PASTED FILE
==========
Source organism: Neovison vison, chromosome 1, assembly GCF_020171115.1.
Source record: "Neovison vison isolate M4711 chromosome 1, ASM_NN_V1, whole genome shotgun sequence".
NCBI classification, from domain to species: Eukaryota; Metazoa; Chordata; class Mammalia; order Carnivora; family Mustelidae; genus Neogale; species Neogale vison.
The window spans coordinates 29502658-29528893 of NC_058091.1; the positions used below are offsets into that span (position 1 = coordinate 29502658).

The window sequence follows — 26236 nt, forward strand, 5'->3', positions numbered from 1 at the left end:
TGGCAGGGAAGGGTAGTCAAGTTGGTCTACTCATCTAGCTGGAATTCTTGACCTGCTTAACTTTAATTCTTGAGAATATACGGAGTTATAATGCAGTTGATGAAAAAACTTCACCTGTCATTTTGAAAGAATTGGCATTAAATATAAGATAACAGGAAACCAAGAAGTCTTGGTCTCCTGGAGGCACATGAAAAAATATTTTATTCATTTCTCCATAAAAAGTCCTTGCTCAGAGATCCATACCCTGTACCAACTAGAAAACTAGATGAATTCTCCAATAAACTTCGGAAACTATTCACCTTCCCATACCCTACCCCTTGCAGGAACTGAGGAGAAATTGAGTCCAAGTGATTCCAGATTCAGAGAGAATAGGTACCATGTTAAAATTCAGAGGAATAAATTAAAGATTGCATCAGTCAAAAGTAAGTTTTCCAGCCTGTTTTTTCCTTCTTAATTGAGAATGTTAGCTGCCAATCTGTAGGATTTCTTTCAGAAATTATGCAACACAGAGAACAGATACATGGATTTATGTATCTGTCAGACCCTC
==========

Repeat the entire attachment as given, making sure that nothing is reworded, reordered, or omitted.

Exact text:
Source organism: Neovison vison, chromosome 1, assembly GCF_020171115.1.
Source record: "Neovison vison isolate M4711 chromosome 1, ASM_NN_V1, whole genome shotgun sequence".
NCBI classification, from domain to species: Eukaryota; Metazoa; Chordata; class Mammalia; order Carnivora; family Mustelidae; genus Neogale; species Neogale vison.
The window spans coordinates 29502658-29528893 of NC_058091.1; the positions used below are offsets into that span (position 1 = coordinate 29502658).

The window sequence follows — 26236 nt, forward strand, 5'->3', positions numbered from 1 at the left end:
TGGCAGGGAAGGGTAGTCAAGTTGGTCTACTCATCTAGCTGGAATTCTTGACCTGCTTAACTTTAATTCTTGAGAATATACGGAGTTATAATGCAGTTGATGAAAAAACTTCACCTGTCATTTTGAAAGAATTGGCATTAAATATAAGATAACAGGAAACCAAGAAGTCTTGGTCTCCTGGAGGCACATGAAAAAATATTTTATTCATTTCTCCATAAAAAGTCCTTGCTCAGAGATCCATACCCTGTACCAACTAGAAAACTAGATGAATTCTCCAATAAACTTCGGAAACTATTCACCTTCCCATACCCTACCCCTTGCAGGAACTGAGGAGAAATTGAGTCCAAGTGATTCCAGATTCAGAGAGAATAGGTACCATGTTAAAATTCAGAGGAATAAATTAAAGATTGCATCAGTCAAAAGTAAGTTTTCCAGCCTGTTTTTTCCTTCTTAATTGAGAATGTTAGCTGCCAATCTGTAGGATTTCTTTCAGAAATTATGCAACACAGAGAACAGATACATGGATTTATGTATCTGTCAGACCCTC